Let the Sonics Go!

The final logo of the SuperSonics

The final logo of the SuperSonics. Always thought the “S” looked too much like a swastika.

My first love in sports was basketball and by extension the Seattle Supersonics. My Dad was a season ticket holder from year one of the franchise in 1968. I was four years old. Every season until I moved out to go to college in 1982 he would bring home player and team posters from some of the 41 home dates the team played in the leaky T-Pee, the Coliseum. The blanketed my bedroom walls as I grew up.

By the time I was 12 and in the 6th grade, I was 6-foot 1-inch tall, and was taller than anyone at my school. And naturally I played basketball. Had I kept growing, even a little bit my basketball career would probably have amounted to much more than it did. But 6-1 remains my height today.

I grew up loving the Sonics. Leaping Lee Winfield was my first favorite star, though I know now he was hardly a star. I just liked the nickname that Sonics’ announcer Bob Blackburn laid on him. Dick Snyder, Fred Brown, Gus Williams, Jack Sikma, Xavier McDaniel, Tom Chambers, Gary Payton, Shawn Kemp, and Kevin Durant…to name just a tiny few…were all my primary source of entertainment November through April and if we were lucky, like we were three different Springs, into June. When they won the NBA Championship in 1979 I organized all my friends to skip school and take the bus downtown to watch the victory parade. Pretty heady stuff for a 13-year-old. I’d never been to downtown Seattle unaccompanied by an adult.

English: Supersonics basketball game; City Lig...

When Sonics owner and Starbucks magnate Howard Shultz announced the sale of the team to Oklahoma businessman Clay Bennett I immediately bought a full season ticket package. While I was instantly fearful that Bennett would move the team to Oklahoma City I wanted to make certain I did everything I could to stop him, especially attending all the games and giving him more money than my family and new business, Total Broadcasting Service, could realistically afford to spend.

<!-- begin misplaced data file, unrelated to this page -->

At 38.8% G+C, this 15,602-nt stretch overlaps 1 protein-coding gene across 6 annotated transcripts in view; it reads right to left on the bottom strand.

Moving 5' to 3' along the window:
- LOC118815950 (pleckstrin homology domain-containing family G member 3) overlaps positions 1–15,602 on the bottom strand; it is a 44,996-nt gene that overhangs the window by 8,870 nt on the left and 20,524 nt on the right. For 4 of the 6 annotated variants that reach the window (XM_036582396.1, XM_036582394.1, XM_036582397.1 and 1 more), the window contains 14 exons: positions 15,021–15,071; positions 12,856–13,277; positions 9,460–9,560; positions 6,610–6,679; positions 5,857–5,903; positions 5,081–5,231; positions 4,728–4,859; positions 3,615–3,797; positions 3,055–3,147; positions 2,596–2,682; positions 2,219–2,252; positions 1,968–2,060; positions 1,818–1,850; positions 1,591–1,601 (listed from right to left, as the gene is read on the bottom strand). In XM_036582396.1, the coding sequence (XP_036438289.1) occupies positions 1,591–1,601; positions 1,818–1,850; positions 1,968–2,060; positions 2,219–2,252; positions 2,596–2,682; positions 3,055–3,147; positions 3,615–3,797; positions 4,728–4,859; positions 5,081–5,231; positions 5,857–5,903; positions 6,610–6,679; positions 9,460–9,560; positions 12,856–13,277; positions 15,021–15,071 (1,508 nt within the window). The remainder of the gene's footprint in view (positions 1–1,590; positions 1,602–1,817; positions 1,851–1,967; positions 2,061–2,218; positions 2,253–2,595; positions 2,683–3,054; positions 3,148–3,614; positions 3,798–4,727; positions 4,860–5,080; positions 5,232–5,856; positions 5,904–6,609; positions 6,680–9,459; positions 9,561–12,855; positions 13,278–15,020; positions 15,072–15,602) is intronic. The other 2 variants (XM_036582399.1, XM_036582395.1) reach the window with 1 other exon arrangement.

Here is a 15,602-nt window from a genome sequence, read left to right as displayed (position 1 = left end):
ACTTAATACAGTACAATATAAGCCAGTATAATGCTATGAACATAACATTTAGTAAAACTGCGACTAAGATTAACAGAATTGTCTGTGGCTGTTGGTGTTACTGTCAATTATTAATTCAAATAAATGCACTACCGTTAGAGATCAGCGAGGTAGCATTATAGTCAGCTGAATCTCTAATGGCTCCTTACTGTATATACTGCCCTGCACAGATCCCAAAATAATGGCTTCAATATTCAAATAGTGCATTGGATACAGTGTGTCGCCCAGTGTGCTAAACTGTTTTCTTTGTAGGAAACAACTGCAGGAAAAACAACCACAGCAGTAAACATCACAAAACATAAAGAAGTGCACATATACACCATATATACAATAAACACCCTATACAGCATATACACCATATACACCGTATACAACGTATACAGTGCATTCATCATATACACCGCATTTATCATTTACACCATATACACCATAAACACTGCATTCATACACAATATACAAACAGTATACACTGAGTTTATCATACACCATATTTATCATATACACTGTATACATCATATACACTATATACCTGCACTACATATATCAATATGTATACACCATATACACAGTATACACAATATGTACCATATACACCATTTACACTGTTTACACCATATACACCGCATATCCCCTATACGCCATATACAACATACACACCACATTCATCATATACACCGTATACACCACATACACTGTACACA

I didn’t renew my tickets for the 2007-2008 season. At that point it was abundantly clear that Bennett had zero intension of keeping the team in Seattle, Bellevue, Renton or any place else. I still wrote letters to the Seattle Times and watched all the games on TV, that lousy, NBA worst team. And when Seattle Mayor Greg Nickels betrayed us all and sold out the city’s final chance of keeping the Sonics where they belonged and had resided for 40 years a little bit of me died. I haven’t watched an NBA game since.

Image representing Steve Ballmer as depicted i...

Steve Ballmer

Like so many others in the Northwest today’s news that the Sacramento Kings were being sold to Chris Hansen and Microsoft billionaire Steve Ballmer excited me tremendously. But unlike everybody else, I am not hoping for a return of the Sonics or Supersonics. I know I’m alone in this quest, but I sincerely hope Hansen and his group get an NBA team here to our wet city and give it a name other than the Sonics. To me the Sonics are dead. They are gone and short of the Thunder coming back to Seattle I want nothing to do with them. Furthermore, when Bennett left, Nickels allowed him to keep all of the franchises history, their team colors, even the 1979 Championship Trophy. In catching a glimpse of the NBA Finals last year it made me sick to hear the announcers incorrectly say “…this is the fourth trip to the NBA Finals for this franchise”. NO IT WASN’T. It was the Thunder’s first. Seattle’s 3 trips to the finals are not yours to claim, Clay Bennett. What the hell do you know about the glory of Lenny Wilkens and THAT team, or George Karl and THAT team? Renaming the Kings the Sonics would be hollow to me.